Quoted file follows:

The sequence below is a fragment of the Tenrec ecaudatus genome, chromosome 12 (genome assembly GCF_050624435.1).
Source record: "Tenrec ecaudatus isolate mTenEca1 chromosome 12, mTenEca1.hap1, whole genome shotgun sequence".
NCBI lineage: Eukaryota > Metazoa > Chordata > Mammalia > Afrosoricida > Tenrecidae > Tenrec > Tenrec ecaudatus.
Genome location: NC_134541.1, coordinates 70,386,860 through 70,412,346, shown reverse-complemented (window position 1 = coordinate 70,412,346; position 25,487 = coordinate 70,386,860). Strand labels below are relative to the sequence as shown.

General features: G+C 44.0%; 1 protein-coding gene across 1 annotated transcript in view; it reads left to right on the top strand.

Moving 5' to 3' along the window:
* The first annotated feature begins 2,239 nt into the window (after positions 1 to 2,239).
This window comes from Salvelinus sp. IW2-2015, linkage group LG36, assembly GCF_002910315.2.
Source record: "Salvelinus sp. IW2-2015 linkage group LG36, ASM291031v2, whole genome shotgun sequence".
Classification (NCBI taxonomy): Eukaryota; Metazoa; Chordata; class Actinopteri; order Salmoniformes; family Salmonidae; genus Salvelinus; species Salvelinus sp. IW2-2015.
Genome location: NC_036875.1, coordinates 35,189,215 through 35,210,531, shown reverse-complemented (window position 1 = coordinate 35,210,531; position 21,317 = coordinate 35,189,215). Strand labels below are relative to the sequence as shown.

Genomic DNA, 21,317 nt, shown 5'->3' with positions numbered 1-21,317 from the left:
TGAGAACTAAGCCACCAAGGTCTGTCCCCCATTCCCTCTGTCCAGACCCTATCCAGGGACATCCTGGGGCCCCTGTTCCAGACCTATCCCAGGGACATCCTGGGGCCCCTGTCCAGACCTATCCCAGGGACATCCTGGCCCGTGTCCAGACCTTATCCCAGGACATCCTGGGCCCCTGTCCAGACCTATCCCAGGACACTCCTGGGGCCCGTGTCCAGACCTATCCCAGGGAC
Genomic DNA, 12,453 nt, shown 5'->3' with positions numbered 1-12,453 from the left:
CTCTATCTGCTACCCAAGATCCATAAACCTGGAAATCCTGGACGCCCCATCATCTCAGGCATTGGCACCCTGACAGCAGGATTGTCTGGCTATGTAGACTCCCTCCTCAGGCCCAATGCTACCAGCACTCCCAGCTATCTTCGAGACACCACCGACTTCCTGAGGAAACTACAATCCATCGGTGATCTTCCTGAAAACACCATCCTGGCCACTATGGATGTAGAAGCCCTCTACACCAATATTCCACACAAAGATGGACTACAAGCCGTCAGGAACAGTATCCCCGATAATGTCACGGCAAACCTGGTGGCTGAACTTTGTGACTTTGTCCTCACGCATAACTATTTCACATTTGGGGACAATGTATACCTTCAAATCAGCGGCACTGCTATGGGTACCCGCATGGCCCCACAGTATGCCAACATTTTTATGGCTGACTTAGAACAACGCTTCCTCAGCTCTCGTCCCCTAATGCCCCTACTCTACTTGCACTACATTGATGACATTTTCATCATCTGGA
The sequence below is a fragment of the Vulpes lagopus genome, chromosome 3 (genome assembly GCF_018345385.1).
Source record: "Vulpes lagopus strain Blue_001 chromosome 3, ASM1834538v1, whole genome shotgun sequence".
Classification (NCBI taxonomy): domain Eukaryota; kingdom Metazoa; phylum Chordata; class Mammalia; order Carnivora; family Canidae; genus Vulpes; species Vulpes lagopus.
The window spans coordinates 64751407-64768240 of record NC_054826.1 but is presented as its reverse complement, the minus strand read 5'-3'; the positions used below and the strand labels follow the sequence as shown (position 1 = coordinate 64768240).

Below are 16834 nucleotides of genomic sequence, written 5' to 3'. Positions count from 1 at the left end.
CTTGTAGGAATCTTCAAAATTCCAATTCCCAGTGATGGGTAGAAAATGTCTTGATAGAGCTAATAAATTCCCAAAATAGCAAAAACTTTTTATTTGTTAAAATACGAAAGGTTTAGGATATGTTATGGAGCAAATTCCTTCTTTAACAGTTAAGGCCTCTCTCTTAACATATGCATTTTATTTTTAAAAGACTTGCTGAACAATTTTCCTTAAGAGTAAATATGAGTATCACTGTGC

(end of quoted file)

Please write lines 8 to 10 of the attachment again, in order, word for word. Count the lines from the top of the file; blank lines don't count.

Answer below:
This window comes from Salvelinus sp. IW2-2015, linkage group LG36, assembly GCF_002910315.2.
Source record: "Salvelinus sp. IW2-2015 linkage group LG36, ASM291031v2, whole genome shotgun sequence".
Classification (NCBI taxonomy): Eukaryota; Metazoa; Chordata; class Actinopteri; order Salmoniformes; family Salmonidae; genus Salvelinus; species Salvelinus sp. IW2-2015.